When a difference in the ideology of the state and the ideology of a government come into loggerheads, then the conflicts become public in the form of movements and protests; especially when a government wants to subordinate the autonomy of democratic institutions according to its party-ideology. In India, the state has the declared ideology of a democracy with having shown in the past a particular preference to socialist-welfarism. What becomes important in such a case is the ideology and governmentality of the government, especially in adoption of public policies. The recognition and accommodation of feedback from movements and protests of the diverse groups of a state’s population against and in favour of these policies is a part of such democracy.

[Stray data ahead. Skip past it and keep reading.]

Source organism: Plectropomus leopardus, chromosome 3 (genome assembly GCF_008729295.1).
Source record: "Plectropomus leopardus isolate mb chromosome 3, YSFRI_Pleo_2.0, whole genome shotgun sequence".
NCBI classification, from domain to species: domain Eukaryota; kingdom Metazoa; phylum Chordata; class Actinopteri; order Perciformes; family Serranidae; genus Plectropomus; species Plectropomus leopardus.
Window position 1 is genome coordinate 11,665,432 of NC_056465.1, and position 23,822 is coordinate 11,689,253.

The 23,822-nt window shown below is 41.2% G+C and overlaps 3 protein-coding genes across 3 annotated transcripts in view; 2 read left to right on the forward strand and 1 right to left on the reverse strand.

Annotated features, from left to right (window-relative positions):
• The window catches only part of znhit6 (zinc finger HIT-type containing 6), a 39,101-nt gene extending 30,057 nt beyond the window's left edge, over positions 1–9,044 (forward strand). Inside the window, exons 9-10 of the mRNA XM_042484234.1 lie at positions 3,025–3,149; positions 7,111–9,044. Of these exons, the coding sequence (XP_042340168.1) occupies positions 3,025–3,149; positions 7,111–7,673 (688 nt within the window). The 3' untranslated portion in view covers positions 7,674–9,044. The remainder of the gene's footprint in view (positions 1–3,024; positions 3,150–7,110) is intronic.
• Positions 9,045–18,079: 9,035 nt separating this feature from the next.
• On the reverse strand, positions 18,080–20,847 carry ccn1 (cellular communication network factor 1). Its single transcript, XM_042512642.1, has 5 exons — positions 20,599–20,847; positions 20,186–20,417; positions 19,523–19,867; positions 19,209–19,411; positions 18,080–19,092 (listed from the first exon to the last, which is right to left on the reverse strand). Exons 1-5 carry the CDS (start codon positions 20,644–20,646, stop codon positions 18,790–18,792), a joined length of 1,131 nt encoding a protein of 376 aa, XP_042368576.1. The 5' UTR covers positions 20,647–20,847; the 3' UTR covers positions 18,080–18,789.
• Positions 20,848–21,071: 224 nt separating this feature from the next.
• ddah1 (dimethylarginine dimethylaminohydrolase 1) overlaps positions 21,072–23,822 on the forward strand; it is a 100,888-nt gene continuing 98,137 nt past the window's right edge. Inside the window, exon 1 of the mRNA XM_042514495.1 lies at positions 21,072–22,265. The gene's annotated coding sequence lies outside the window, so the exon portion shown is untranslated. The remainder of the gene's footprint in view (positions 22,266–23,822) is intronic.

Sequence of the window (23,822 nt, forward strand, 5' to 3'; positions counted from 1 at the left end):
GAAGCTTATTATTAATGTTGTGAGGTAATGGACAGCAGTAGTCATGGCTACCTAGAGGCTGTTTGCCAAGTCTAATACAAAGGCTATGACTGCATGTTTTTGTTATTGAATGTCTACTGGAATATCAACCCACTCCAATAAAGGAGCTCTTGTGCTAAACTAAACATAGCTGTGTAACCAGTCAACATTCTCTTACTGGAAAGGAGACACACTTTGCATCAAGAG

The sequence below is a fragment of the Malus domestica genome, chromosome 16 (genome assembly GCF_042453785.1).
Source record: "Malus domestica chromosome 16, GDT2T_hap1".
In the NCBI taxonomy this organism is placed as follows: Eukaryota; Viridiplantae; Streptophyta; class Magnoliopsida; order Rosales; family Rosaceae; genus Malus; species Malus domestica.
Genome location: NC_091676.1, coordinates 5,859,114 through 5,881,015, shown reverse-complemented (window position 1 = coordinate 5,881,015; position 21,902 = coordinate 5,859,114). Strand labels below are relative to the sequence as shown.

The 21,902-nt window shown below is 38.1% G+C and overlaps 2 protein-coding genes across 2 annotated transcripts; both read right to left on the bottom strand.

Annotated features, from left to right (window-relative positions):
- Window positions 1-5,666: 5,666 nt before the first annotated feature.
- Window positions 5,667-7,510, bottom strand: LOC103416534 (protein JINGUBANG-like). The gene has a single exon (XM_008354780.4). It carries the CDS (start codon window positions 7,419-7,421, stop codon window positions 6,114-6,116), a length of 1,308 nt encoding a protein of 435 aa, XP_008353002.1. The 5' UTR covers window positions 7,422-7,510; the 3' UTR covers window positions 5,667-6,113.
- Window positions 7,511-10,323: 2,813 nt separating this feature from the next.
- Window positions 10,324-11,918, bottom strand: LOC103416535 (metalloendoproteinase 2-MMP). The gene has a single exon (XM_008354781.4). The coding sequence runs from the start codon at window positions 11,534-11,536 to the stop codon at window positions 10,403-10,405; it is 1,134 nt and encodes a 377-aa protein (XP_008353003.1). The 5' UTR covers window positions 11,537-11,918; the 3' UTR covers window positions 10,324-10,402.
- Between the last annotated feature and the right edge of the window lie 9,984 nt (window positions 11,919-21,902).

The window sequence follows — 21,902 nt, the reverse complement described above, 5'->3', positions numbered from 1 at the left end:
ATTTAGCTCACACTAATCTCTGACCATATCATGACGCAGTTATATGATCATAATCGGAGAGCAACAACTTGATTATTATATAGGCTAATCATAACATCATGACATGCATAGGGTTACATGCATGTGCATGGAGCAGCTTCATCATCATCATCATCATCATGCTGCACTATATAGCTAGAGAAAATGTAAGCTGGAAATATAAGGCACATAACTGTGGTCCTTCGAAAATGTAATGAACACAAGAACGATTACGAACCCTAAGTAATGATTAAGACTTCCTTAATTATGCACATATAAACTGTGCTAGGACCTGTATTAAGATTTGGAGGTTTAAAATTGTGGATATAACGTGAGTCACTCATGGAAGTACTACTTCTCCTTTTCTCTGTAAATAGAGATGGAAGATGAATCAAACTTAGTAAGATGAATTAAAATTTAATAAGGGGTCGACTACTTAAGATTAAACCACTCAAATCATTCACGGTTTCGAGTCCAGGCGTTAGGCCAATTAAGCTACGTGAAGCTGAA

India being a liberal-democratic state provides enough space in its constitution for every voice and demand from those who found themselves unrecognised, marginalised, victimised and discriminated against by any state action and policy. Indian constitution came up with many welfarist policies like reservations for lower castes and protections of cultural/religious minorities to eradicate longstanding social discriminations and to provide a fare opportunity for equitable development. The journey of the Indian state witnessed many oppositions to such affirmative arrangements by diverting the original purposes of these arrangements and by extremist oppositions either to end these affirmative provisions in the constitutions or to change the criteria of providing these social, educational and economic concessions. Indian politics after 1980s is full of examples where affirmative actions have been challenged. But one important challenge that demands attention is the Hindutva politics since the 1980s.